Focus Group Weighs in on MOC

Psssst, I think the American Board of Medical Specialties (ABMS) thinks we want them to keep lying to us about how essential Maintenance of Certification (MOC) is to doctors who practice real medicine. I just noticed an article about MOC on Medscape which seemed to acknowledge both support of the principle of lifelong learning and opposition to MOC. It’s based on an article in JAMA Internal Medicine:

The comments are growing and they all share the same tone and message. We want the boards to stop beating up on us. We work hard enough already. The last time I looked, only Dr. Paul Kempen, MD, PhD, caught the disconnect between the actual intent of the study, (which is to sell it to doctors) and the ironic twist of the focus group finding–which is that most doctors aren’t buying it except under duress.

I would think that most leaders would give up trying to push this boulder up hill, but my guess is that board executives are likely laughing all the way to the bank.

I left my comment but just in case you can’t access it, I’ve copied it below:

I’m an academic consulting psychiatrist and I write the blog The Practical Psychosomaticist at https://thepracticalpsychosomaticist.com/, a substantial portion of which is devoted to my support of the principle of lifelong learning and opposition to MOC and the threatened add-on, Maintenance of Licensure (MOL). Just because MOC and MOL are promulgated by some executive academics doesn’t mean that every academician supports them.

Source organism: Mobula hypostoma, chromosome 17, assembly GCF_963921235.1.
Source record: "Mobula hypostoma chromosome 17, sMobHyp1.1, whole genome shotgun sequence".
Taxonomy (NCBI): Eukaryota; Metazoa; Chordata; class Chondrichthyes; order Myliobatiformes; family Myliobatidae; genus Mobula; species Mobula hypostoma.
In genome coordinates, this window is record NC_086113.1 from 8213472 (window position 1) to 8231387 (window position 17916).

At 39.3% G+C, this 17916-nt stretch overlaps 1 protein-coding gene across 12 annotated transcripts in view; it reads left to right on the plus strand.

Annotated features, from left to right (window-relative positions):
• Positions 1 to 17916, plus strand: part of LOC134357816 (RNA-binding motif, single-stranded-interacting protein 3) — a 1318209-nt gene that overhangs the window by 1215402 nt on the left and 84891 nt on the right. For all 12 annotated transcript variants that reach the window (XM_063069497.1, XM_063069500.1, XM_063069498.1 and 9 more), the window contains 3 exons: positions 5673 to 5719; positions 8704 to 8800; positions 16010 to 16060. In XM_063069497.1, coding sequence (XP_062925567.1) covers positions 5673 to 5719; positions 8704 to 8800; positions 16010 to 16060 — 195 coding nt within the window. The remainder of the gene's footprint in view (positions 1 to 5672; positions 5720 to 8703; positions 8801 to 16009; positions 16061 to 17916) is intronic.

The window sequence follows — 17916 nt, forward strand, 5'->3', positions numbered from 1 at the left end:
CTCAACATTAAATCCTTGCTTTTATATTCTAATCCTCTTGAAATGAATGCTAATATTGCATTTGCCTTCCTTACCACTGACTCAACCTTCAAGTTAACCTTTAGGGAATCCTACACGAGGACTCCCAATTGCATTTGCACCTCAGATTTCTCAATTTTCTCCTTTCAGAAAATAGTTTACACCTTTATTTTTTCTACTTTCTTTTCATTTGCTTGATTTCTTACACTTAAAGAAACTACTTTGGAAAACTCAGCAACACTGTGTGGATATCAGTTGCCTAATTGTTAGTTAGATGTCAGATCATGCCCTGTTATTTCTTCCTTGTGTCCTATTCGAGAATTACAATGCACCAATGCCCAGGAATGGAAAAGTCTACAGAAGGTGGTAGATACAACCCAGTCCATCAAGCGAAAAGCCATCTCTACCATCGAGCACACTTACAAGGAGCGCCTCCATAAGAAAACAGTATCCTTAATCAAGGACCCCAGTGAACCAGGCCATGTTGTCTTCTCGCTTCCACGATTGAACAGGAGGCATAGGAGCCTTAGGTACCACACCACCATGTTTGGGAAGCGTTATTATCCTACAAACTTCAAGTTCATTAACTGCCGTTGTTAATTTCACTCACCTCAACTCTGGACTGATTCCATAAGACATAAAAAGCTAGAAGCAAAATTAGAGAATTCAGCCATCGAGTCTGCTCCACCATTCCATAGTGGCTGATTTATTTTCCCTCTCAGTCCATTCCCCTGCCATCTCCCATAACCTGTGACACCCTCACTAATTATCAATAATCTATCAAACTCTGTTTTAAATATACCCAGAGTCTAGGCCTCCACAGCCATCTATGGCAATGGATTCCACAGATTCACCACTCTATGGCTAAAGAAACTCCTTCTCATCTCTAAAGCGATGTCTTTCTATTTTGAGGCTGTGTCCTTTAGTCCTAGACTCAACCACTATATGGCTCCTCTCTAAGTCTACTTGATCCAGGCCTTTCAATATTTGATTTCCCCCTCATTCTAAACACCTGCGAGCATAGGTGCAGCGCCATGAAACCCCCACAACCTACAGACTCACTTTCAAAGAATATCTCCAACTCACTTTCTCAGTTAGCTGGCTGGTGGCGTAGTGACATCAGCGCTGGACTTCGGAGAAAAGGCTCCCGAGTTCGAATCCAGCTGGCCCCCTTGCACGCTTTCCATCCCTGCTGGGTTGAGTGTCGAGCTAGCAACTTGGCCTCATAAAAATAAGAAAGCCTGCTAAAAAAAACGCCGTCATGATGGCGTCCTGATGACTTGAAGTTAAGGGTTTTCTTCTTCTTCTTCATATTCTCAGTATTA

Most of us are opposed to MOC and MOL because we don’t believe they embody the principle of lifelong learning.

I agree with Dr. Paul Kempen’s remarks about the article and the study itself. Even though there is obvious bias, the fear and loathing of the MOC process bleed through.

Everywhere I look there is intense opposition to MOC. I’ve worked with my state medical society to oppose MOC and MOL and I’ve managed to get two resolutions adopted that oppose MOL (last year) and oppose MOC for licensure , hospital privileges and reimbursement from third party payers (this year in September).

My state medical board and I have been in touch about MOL and it looks like they don’t plan to implement it for now, even though Iowa was one of the 11 states which originally agreed to pursue the so-called MOL Implementation Projects, which included the MOL Physician Acceptability Survey, inaptly named as the results showed that MOL is unacceptable to Iowa physicians.

I think direct actions like these are one of the few ways individual doctors can have an impact in this controversy. Although broad-based initiatives like the petition against ABIM’s new changes to MOC and the pledge to be non-compliant with MOC as well as the AAPS lawsuit against MOC and the ALEC model legislation opposing MOL are all measures of our frustration about these burdensome and wasteful activities, I don’t think they’ll stop them.